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article imageSomaDetect develops breakthrough technology for dairy industry

By Karen Graham     Oct 20, 2017 in Technology
Fredericton - A Fredericton, New Brunswick, Canada agricultural tech company was the winner of a $1.0 million prize Thursday night, October 5, in the 43North annual international business plan competition in Buffalo, N.Y.
New York Governor Andrew M. Cuomo announced SomaDetect, run by Bethany Deshpande and her husband and business partner, Nicholas Clermont, as the $1 million grand prize winner of the fourth annual 43North competition.
The top eight finalists of the $5 million startup competition were announced at an awards ceremony in Buffalo Thursday evening October 5, 2017. For the fourth straight year, 43North awarded a total of $5 million in cash prizes, free incubator space in Buffalo for one year, as well as guidance from mentors and access to other business incentive programs to eight startups from around the world.
Beth of SomeDetect
43North operates through the support of Governor Andrew Cuomo’s Buffalo Billion initiative, and grants from Empire State Development and the New York Power Authority. Additional support comes from several other sponsors. 43North is an unique opportunity for startup companies around the world, in any industry, with the exception of bricks-and-mortar retail and hospitality.
Applicants go through three rounds of competition, an online written application, a live video pitch and 43North in-person finals in Buffalo in October every year. And the competition must be fierce. There were 509 applications this year from around the globe, and they were whittled down to the 10 finalists who made one last pitch for their business Thursday night to a panel of judges.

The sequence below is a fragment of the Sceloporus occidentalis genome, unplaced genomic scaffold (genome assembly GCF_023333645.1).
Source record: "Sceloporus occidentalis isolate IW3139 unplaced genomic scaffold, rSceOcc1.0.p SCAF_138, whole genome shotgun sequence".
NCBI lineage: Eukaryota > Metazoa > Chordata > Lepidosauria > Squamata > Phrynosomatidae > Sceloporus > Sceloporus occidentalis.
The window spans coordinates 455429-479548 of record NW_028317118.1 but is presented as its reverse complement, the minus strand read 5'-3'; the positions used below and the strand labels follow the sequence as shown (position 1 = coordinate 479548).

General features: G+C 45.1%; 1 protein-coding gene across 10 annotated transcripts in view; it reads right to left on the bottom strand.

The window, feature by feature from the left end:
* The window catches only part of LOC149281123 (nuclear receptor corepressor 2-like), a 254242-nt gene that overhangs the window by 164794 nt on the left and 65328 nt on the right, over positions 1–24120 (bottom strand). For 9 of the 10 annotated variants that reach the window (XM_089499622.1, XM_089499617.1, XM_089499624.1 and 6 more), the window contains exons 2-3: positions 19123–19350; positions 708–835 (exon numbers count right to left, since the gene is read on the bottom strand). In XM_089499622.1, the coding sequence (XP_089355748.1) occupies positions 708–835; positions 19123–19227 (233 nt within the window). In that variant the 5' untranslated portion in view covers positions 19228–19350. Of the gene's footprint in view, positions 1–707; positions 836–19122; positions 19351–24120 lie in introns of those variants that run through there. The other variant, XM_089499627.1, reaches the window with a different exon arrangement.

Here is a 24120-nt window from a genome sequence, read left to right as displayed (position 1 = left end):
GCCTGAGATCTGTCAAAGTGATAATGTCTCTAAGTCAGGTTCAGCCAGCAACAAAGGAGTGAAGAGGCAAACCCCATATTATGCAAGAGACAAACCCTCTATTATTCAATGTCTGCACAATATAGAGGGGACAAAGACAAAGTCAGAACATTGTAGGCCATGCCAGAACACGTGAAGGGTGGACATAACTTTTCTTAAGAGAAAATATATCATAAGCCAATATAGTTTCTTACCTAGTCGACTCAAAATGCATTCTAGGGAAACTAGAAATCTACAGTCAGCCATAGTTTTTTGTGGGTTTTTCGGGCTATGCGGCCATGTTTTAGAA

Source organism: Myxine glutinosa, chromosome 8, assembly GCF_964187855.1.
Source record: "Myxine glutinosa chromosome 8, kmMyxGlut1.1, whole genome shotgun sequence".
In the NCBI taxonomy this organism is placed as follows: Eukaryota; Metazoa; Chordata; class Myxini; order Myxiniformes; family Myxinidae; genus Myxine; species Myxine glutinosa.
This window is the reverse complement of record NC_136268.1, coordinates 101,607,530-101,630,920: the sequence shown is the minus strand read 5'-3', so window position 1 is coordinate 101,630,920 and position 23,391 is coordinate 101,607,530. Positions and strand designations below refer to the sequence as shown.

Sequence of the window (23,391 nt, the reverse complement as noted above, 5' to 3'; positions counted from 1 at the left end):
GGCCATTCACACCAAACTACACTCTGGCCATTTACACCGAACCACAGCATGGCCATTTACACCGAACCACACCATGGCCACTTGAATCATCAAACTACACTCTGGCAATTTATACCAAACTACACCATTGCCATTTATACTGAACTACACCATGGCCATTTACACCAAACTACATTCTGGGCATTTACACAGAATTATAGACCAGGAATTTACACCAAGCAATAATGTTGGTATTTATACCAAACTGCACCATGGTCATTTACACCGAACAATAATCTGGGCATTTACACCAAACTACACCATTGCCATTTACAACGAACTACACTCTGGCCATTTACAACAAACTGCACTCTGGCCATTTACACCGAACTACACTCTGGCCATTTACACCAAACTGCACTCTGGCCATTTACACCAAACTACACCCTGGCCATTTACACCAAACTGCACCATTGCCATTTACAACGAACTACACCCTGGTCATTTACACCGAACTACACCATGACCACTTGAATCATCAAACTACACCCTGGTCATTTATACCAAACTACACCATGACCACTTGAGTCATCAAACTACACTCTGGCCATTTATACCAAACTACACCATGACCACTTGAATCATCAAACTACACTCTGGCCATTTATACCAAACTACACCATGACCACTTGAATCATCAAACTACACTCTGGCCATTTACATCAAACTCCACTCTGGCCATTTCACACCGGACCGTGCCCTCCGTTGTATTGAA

SomaDetect's breakthrough technology will change the dairy industry
SomaDetect was founded in July 2016, developing a technology that allows dairy farmers to measure major indicators of milk quality and herd health, directly in the milking line. SomaDetect's technology does not require added chores or the use of chemicals, cartridges, or lost milk - It's all automatic.
A dairy cow produces 53 pounds of milk every day  and 120 pounds of manure.
A dairy cow produces 53 pounds of milk every day, and 120 pounds of manure.
The new advanced technology that detects the presence of progesterone, protein, fat trace, antibiotics and somatic cell counts in raw milk without the need for reagents or consumables, allowing farmers to monitor the reproductive status and health of their herd
The company uses in-line optical sensor technology that is easily converted into a digital signal, to provide real-time analysis of milk quality. The technology fits into the line of existing dairy equipment and has proven to be cost-effective when piloted on dairy farms in New Brunswick. The software uses machine-learning and artificial intelligence to create cutting-edge algorithms that pull the most information possible from the sensor technology.
A photo of a cow being milked on a dairy farm in Girgarre  Victoria.
A photo of a cow being milked on a dairy farm in Girgarre, Victoria.
Not only do dairy farmers get real-time meaningful reports, but the technology provides management options to farmers. And with machine learning and AI, over time, the system will better-track farming practices, manage mastitis, reduce unnecessary antibiotic usage, and virtually eliminate the addition of low-quality, low-fat milk into bulk storage tanks.
Getting accurate information on the levels of progesterone in milk will allow SomaDetect to provide dairy farmers with accurate information on when a cow is in heat and the optimum time to inseminate. According to the company, about two-thirds of heats are undetected on dairy farms.
Canadian farmer J.W. Dykstra said, “SomaDetect has created something for dairy farmers that I can easily use without having to spend money on big, expensive equipment or pay to have each of my cows tested every month." Mr. Dykstra says he will definetly buy the technology when it comes on the market.
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